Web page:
I know this may not look like much, but it’s one of my favorite things to eat. I’ve been looking forward to making it every since this post, and it was the first thing I wanted to do with my fresh supply of calf burger. I prefer it to ‘meat sauce’, as the meatballs brown nicely, and give the tomatoes a rich, concentrated, deep flavor profile. It’s solid comfort food, satisfying, and super cheap [and you know I dig cheap].
This blog gets a lot of hits from google searches on what to do with moose burger, so I’m recipe-izing this one for those folks. I know it’s just spaghetti and meatballs, but please – do not underestimate how good this might be until you’ve tried it. Don’t worry too much about exact measurements – it’s simply what I did tonight – there’s a lot of room for improvisation and error here.
533 g ground calf moose
25 g bread crumbs
3 g kosher salt [3 good pinches] 2 g fresh ground black pepper
big handful minced flatleaf parsley
cup of minced onion
3 cloves minced garlic
75 g spaghetti per person
5 tomatoes, canned
1 tbsp red wine vinegar
First, gently cook the onion and garlic to soften. Chill. I’m not a fan of garlic and onion powder, and this simple step allows their flavors into the party using the real deal. Once chilled, mix them with the the burger, egg, bread crumbs, kosher salt, pepper, and parsley. I mix it with gloved hands, and work it pretty good. Don’t be scared of over-working it – when making sausage, you’re looking for it to get kinda pasty, so if it goes there, no worries. Roll meatballs to whatever size turns your crank. I like golf ball sized, personally, slightly flattened to make cooking easier and create bigger surface area for browning. This recipe made 18 meatballs of that size. 4 per portion is adequate in our house.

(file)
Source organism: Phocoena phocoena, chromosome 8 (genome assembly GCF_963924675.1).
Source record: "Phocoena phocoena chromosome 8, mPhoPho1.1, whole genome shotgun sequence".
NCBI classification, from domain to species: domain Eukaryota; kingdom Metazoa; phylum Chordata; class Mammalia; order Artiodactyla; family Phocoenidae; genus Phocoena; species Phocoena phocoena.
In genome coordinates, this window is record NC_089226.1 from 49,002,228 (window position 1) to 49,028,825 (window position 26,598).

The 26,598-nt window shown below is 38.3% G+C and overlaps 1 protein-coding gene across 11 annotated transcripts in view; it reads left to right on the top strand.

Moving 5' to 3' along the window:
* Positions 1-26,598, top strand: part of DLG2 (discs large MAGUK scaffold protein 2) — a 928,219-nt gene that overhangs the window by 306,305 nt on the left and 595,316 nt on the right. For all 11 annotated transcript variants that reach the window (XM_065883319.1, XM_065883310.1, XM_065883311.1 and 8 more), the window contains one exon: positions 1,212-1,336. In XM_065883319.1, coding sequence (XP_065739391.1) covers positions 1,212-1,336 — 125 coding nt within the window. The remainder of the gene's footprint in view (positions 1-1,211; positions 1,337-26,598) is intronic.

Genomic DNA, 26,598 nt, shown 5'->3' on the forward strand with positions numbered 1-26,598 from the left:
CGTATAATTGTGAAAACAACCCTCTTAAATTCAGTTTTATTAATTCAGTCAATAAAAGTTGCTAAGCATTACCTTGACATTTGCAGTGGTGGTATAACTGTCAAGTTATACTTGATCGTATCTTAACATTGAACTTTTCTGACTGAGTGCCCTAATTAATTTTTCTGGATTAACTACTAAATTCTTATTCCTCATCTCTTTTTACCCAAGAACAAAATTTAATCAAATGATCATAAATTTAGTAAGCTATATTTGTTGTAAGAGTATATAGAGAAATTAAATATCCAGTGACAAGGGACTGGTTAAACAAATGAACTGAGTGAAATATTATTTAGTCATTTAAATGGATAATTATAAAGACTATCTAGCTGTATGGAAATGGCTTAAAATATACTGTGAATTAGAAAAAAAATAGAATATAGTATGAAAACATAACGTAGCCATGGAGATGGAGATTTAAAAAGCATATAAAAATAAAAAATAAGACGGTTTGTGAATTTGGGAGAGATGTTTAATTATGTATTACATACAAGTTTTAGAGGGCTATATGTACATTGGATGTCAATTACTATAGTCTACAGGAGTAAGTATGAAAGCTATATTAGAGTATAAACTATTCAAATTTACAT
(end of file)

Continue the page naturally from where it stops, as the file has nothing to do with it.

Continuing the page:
Get your pasta water heating – salted, of course. Once that’s going, heat 2 tbsp or so of olive oil over medium heat in a large heavy-bottomed fry pan [no non-stick here]. Slowly fry the meatballs. They will stick. After a few minutes, very gently try to turn them. If they don’t lift easily, don’t push your luck, they’re not done. If they do lift with little effort, they should have a nice dark crust on them – so flip them, and do the same on the other side. Throw in your pasta.
When the meatballs are nicely browned, add 5 whole canned tomatoes, the pan will freak out a bit. Not a problem. Add the red wine vinegar. Add a pinch of salt. Scrape all the stuck-on bits off the bottom – this is important. Your depth of flavor, and ease of cleaning the pan depend on this step. Taste it for seasoning, and you’re ready to rock. Wait for the pasta to be done, and finished with fresh parmesan reggiano and some nice tuscan olive oil if you have. Enjoy.